The role of the N-terminal domain in the dynamics of Hsp27 equilibrium dissociation
McDonald, Ezelle Teresa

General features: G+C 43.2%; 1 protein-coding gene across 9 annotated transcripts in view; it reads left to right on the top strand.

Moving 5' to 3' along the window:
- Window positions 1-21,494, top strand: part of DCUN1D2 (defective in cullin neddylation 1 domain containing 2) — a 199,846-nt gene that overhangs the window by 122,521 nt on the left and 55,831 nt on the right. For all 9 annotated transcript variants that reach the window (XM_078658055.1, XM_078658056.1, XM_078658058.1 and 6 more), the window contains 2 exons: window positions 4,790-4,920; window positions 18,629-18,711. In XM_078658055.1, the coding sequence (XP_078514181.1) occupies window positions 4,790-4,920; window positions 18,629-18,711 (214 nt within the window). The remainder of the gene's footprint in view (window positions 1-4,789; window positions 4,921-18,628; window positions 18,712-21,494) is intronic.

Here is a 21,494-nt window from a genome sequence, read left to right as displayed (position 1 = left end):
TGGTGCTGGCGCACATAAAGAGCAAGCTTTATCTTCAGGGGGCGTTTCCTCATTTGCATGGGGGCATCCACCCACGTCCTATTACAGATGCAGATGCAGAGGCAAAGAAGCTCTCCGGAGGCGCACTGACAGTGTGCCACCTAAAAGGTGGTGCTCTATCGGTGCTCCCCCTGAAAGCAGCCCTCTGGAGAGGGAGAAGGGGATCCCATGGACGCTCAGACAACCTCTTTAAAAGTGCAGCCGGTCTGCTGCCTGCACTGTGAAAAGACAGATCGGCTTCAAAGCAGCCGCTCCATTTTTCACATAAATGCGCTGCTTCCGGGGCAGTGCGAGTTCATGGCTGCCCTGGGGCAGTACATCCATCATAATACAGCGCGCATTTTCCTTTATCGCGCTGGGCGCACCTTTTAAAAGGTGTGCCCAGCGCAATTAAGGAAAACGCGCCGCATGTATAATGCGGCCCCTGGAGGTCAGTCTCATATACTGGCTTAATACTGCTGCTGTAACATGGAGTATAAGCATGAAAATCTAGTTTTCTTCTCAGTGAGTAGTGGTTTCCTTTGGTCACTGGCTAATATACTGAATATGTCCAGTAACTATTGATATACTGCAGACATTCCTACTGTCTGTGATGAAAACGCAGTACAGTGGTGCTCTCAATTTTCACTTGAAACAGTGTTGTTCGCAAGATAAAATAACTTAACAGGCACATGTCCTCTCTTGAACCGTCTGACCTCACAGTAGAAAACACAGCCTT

Cells under stress accumulate misfolded and aggregated proteins which can be toxic and may lead to disease states. The induction of small heat shock protein (sHsp) expression enables cells to defend against protein aggregation. Human small heat shock protein 27 (Hsp27) undergoes equilibrium dissociation from an ensemble of large oligomers to a dimer. Equilibrium dissociation, to the dimer, plays an important role in Hsp27 chaperone activity and facilitates high affinity binding to destabilized proteins. In vivo, equilibrium dissociation is regulated by phosphorylation via stress-activated protein kinase MAPKAP kinase 2/3. Hsp27 phosphorylation induces changes in the size and mass distribution of the oligomer ensembles, which modulates Hsp27 chaperone activity. Phosphorylation occurs at multiple serine residues located within the N-terminal domain of Hsp27. In this work, the structural changes that occur in the N-terminal domain after oligomer dissociation are examined, along with the N-terminal sequence determinants that modulate equilibrium dissociation. The equilibrium between Hsp27 oligomers and dimers was systematically analyzed through cysteine mutagenesis of selected N-terminal residues. The cysteines were derviatized with a sulfhydryl specific spin labels. An advantage of these labels is that they are sensitive to changes in their local environment, in the vicinity of the mutation site. Each spin labeled mutant was analyzed by electron paramagnetic resonance (EPR) for residue environment and solvent accessibility in three different contexts. The first context is in the large ensemble of oligomers (Hsp27-WT), after phosphorylation-induced dissociation, to the dimer, (Hsp27-D3), and the final context after complex formation with model substrate T4 Lysozyme (T4L). Cysteine mutagenesis identified residues that modulate the Hsp27 dissociation equilibrium. EPR analysis revealed that oligomer dissociation disrupted subunit contacts, subsequently exposing the N-terminal domain to the aqueous environment. After T4L binding, the N-terminal domain transitions from a solvent exposed to a buried environment in the T4L/Hsp27 complex. Furthermore, the EPR data uncovered regions of the N-terminal domain that are highly dynamic. The results support a model of sHsp chaperone activity; in which, unstructured and highly dynamic flexible regions of the N-terminal domain are important for substrate binding.